DEFINITION of 'De-Escalation Clause'

A de-escalation clause is an article in a contract that calls for a price decrease if there is a decrease in certain costs. For example, a de-escalation clause may stipulate that maintenance fees will be reduced if the item being maintained depreciates in value. A de-escalation clause is the opposite of an escalation or escalator clause.

BREAKING DOWN 'De-Escalation Clause'

A de-escalation clause can protect consumers from paying inordinately high prices over the life of a contract that was signed during a time of unusual circumstances. For instance, shipping costs may be higher than normal when a contract is signed due to atypical prices on gasoline. A de-escalation clause will correct for that by lowering the contracted shipping rate as gasoline prices drop.

There are instances in the shipping industry where companies include a bunker surcharge or bunker adjustment factor that may be part of a bill of lading. This cost is for the fuel used in the shipping of cargo, particular by sea. De-escalation clauses may be included in such shipping company contracts to allow for reductions in fees if the cost of fuel decreases while the cargo is in transit.

How De-Escalation Clauses Affect the Public and Private Sectors

Public contracts with government agencies and entities can be particularly affected by de-escalation clauses. For example, if a municipality orders a supply of salt for its winter road clearing operations a de-escalation clause would bring down the cost if the contractor who furnishes the road salt receives a discount from their supplier.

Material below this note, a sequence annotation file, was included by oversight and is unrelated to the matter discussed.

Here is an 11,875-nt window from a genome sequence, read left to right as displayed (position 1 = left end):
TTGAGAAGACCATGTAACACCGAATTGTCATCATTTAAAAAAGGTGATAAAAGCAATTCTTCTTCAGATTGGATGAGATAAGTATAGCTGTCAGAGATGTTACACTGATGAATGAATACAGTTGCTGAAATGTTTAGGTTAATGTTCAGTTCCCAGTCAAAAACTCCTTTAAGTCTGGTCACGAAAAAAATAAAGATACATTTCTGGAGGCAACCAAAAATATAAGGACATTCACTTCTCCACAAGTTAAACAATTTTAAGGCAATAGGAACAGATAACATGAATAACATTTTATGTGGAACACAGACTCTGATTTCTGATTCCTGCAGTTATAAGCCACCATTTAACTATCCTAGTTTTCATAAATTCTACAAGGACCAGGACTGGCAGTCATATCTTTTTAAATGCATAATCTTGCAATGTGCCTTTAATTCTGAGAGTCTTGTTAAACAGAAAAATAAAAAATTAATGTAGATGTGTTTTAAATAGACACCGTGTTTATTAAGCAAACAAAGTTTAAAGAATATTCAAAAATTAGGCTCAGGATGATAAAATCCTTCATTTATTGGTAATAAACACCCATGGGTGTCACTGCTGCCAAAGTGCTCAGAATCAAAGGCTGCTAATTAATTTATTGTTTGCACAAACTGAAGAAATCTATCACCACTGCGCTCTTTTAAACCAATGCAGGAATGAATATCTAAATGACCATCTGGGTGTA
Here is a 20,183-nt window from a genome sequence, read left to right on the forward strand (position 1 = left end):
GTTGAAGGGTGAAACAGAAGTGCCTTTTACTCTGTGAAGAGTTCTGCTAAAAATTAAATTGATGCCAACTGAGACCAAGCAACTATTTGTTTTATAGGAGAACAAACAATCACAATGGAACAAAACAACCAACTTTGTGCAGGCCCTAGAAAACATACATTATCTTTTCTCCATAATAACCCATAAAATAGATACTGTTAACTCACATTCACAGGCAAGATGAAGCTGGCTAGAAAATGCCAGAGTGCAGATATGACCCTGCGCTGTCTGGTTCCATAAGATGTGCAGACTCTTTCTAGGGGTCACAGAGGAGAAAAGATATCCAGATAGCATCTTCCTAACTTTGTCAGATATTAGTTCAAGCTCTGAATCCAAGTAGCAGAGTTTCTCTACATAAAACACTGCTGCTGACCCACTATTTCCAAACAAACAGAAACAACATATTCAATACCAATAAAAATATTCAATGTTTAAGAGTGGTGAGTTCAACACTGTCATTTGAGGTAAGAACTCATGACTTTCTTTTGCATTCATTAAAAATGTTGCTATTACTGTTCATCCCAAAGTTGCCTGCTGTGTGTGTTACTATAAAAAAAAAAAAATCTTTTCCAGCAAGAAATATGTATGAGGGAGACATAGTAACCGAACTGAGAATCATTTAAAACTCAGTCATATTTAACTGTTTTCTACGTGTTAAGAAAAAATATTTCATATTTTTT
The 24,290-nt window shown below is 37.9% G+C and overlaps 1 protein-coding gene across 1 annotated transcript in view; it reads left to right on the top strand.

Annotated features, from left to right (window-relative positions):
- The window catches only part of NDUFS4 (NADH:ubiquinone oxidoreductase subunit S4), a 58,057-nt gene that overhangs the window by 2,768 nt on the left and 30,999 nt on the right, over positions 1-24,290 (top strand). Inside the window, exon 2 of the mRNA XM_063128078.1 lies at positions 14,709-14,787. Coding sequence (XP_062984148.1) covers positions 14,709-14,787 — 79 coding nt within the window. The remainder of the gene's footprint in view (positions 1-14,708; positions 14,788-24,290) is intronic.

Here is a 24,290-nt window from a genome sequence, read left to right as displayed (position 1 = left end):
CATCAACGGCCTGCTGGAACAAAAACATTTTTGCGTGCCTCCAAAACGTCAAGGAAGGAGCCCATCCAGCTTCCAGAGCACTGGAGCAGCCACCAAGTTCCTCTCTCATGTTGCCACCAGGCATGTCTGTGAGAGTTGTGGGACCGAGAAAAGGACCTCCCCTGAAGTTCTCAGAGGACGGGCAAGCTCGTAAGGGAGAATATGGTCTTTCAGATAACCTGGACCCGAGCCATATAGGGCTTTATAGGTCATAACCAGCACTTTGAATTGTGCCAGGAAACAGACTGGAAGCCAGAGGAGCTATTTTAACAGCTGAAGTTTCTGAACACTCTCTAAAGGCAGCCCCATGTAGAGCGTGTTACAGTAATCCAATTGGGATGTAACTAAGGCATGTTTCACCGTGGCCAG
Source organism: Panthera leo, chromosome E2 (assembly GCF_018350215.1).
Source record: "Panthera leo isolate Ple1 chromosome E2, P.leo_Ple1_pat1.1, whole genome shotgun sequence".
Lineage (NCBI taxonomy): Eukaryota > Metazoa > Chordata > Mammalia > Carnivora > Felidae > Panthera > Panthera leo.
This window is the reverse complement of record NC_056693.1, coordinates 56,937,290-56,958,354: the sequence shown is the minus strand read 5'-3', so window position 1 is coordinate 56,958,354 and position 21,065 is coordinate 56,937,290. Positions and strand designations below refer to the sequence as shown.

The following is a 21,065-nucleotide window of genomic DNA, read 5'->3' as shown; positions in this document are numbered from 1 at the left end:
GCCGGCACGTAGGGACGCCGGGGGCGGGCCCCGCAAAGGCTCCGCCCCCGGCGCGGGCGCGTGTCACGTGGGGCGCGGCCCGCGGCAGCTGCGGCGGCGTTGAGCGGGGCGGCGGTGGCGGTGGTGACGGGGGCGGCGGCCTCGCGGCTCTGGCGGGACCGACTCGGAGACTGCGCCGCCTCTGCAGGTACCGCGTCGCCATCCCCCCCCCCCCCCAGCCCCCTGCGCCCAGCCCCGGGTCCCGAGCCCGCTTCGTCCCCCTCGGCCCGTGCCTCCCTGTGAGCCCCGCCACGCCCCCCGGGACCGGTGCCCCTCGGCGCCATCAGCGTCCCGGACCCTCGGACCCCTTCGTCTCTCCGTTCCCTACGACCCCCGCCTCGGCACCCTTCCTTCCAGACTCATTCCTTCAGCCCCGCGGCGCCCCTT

Government entities may be mandated to enter contracts with vendors and suppliers who offer the lowest bid to provide services or products. A de-escalation of prices might help vendors lower their final bids. Government bodies might seek new vendors who offer de-escalation clauses for materials and services they need if current vendors do not include this feature in their contracts.

Retailers might enter contracts with vendors and suppliers where a de-escalation clause is included in order to maintain the lowest possible prices to acquire and restock on merchandise. This allows retailers to maintain competitive profit margins when they price goods for consumers. The retailer is not obligated to pass along the full savings of such a de-escalation to the consumer.

Performance and employment contracts may include de-escalation clauses. For example, athletes may see their salaries reduced if they do not play in the majority of regular season games for the team that hired them.

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